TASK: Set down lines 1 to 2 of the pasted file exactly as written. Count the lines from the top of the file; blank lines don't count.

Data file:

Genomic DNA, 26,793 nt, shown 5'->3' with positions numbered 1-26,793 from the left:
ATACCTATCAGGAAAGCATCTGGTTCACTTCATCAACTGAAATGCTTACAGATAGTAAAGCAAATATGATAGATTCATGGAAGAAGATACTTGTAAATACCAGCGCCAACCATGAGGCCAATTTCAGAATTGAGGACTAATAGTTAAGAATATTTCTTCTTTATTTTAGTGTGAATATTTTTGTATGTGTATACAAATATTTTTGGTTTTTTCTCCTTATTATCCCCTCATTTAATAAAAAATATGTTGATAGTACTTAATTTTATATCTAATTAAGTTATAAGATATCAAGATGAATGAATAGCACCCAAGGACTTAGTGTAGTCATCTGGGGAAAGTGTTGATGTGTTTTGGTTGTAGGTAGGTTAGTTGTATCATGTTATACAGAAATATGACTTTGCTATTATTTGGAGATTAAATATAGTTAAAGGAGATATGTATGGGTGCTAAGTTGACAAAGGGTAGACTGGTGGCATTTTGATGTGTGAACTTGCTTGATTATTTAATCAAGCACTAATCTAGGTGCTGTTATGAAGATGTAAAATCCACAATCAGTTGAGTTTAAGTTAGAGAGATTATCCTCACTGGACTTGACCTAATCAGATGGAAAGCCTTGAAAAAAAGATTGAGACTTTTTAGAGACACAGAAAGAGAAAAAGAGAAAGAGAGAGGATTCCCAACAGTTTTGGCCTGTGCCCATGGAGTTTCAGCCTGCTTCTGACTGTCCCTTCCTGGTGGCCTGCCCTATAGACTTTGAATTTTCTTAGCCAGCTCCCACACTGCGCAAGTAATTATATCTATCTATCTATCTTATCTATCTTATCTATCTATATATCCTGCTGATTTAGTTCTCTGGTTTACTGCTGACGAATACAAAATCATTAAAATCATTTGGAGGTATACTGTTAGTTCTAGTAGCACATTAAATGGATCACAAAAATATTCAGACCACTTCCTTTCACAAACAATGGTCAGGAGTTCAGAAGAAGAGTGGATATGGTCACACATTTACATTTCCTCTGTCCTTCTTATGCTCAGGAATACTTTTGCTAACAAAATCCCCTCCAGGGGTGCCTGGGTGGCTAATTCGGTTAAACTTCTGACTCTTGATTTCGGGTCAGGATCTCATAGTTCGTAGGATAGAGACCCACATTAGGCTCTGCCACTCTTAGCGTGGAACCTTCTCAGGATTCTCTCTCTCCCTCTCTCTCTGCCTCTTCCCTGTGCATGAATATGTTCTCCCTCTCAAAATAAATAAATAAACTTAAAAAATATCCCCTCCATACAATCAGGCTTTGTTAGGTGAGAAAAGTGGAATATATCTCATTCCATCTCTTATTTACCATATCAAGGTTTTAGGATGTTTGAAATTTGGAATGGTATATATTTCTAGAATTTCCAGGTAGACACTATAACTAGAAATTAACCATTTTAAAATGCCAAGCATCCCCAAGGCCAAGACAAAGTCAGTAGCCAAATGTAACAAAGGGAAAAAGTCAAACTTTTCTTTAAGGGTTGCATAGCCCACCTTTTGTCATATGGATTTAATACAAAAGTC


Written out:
Genomic DNA, 26,793 nt, shown 5'->3' with positions numbered 1-26,793 from the left:
ATACCTATCAGGAAAGCATCTGGTTCACTTCATCAACTGAAATGCTTACAGATAGTAAAGCAAATATGATAGATTCATGGAAGAAGATACTTGTAAATACCAGCGCCAACCATGAGGCCAATTTCAGAATTGAGGACTAATAGTTAAGAATATTTCTTCTTTATTTTAGTGTGAATATTTTTGTATGTGTATACAAATATTTTTGGTTTTTTCTCCTTATTATCCCCTCATTTAATAAAAAATATGTTGATAGTACTTAATTTTATATCTAATTAAGTTATAAGATATCAAGATGAATGAATAGCACCCAAGGACTTAGTGTAGTCATCTGGGGAAAGTGTTGATGTGTTTTGGTTGTAGGTAGGTTAGTTGTATCATGTTATACAGAAATATGACTTTGCTATTATTTGGAGATTAAATATAGTTAAAGGAGATATGTATGGGTGCTAAGTTGACAAAGGGTAGACTGGTGGCATTTTGATGTGTGAACTTGCTTGATTATTTAATCAAGCACTAATCTAGGTGCTGTTATGAAGATGTAAAATCCACAATCAGTTGAGTTTAAGTTAGAGAGATTATCCTCACTGGACTTGACCTAATCAGATGGAAAGCCTTGAAAAAAAGATTGAGACTTTTTAGAGACACAGAAAGAGAAAAAGAGAAAGAGAGAGGATTCCCAACAGTTTTGGCCTGTGCCCATGGAGTTTCAGCCTGCTTCTGACTGTCCCTTCCTGGTGGCCTGCCCTATAGACTTTGAATTTTCTTAGCCAGCTCCCACACTGCGCAAGTAATTATATCTATCTATCTATCTTATCTATCTTATCTATCTATATATCCTGCTGATTTAGTTCTCTGGTTTACTGCTGACGAATACAAAATCATTAAAATCATTTGGAGGTATACTGTTAGTTCTAGTAGCACATTAAATGGATCACAAAAATATTCAGACCACTTCCTTTCACAAACAATGGTCAGGAGTTCAGAAGAAGAGTGGATATGGTCACACATTTACATTTCCTCTGTCCTTCTTATGCTCAGGAATACTTTTGCTAACAAAATCCCCTCCAGGGGTGCCTGGGTGGCTAATTCGGTTAAACTTCTGACTCTTGATTTCGGGTCAGGATCTCATAGTTCGTAGGATAGAGACCCACATTAGGCTCTGCCACTCTTAGCGTGGAACCTTCTCAGGATTCTCTCTCTCCCTCTCTCTCTGCCTCTTCCCTGTGCATGAATATGTTCTCCCTCTCAAAATAAATAAATAAACTTAAAAAATATCCCCTCCATACAATCAGGCTTTGTTAGGTGAGAAAAGTGGAATATATCTCATTCCATCTCTTATTTACCATATCAAGGTTTTAGGATGTTTGAAATTTGGAATGGTATATATTTCTAGAATTTCCAGGTAGACACTATAACTAGAAATTAACCATTTTAAAATGCCAAGCATCCCCAAGGCCAAGACAAAGTCAGTAGCCAAATGTAACAAAGGGAAAAAGTCAAACTTTTCTTTAAGGGTTGCATAGCCCACCTTTTGTCATATGGATTTAATACAAAAGTC